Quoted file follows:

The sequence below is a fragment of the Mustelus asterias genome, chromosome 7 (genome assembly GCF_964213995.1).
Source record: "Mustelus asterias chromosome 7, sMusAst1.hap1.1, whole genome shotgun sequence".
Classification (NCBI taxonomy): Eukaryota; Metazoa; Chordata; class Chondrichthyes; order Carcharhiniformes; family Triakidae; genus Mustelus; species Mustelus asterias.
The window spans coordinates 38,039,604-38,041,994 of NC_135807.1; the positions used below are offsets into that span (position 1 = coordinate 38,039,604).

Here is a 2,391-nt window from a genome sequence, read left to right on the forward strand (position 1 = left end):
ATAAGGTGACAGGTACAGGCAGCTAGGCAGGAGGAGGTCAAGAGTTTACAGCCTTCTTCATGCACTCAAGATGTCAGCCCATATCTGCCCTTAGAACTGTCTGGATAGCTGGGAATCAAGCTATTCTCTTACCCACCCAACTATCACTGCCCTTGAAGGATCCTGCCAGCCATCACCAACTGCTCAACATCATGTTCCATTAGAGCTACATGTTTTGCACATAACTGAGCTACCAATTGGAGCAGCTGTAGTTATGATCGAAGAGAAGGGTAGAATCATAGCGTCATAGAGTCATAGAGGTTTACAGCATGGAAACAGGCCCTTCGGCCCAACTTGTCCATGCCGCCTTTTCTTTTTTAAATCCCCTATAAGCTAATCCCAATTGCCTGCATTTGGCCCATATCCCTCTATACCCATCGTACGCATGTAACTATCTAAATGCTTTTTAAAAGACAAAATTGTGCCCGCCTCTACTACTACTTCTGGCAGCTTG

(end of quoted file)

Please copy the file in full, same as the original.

The sequence below is a fragment of the Mustelus asterias genome, chromosome 7 (genome assembly GCF_964213995.1).
Source record: "Mustelus asterias chromosome 7, sMusAst1.hap1.1, whole genome shotgun sequence".
Classification (NCBI taxonomy): Eukaryota; Metazoa; Chordata; class Chondrichthyes; order Carcharhiniformes; family Triakidae; genus Mustelus; species Mustelus asterias.
The window spans coordinates 38,039,604-38,041,994 of NC_135807.1; the positions used below are offsets into that span (position 1 = coordinate 38,039,604).

Here is a 2,391-nt window from a genome sequence, read left to right on the forward strand (position 1 = left end):
ATAAGGTGACAGGTACAGGCAGCTAGGCAGGAGGAGGTCAAGAGTTTACAGCCTTCTTCATGCACTCAAGATGTCAGCCCATATCTGCCCTTAGAACTGTCTGGATAGCTGGGAATCAAGCTATTCTCTTACCCACCCAACTATCACTGCCCTTGAAGGATCCTGCCAGCCATCACCAACTGCTCAACATCATGTTCCATTAGAGCTACATGTTTTGCACATAACTGAGCTACCAATTGGAGCAGCTGTAGTTATGATCGAAGAGAAGGGTAGAATCATAGCGTCATAGAGTCATAGAGGTTTACAGCATGGAAACAGGCCCTTCGGCCCAACTTGTCCATGCCGCCTTTTCTTTTTTAAATCCCCTATAAGCTAATCCCAATTGCCTGCATTTGGCCCATATCCCTCTATACCCATCGTACGCATGTAACTATCTAAATGCTTTTTAAAAGACAAAATTGTGCCCGCCTCTACTACTACTTCTGGCAGCTTG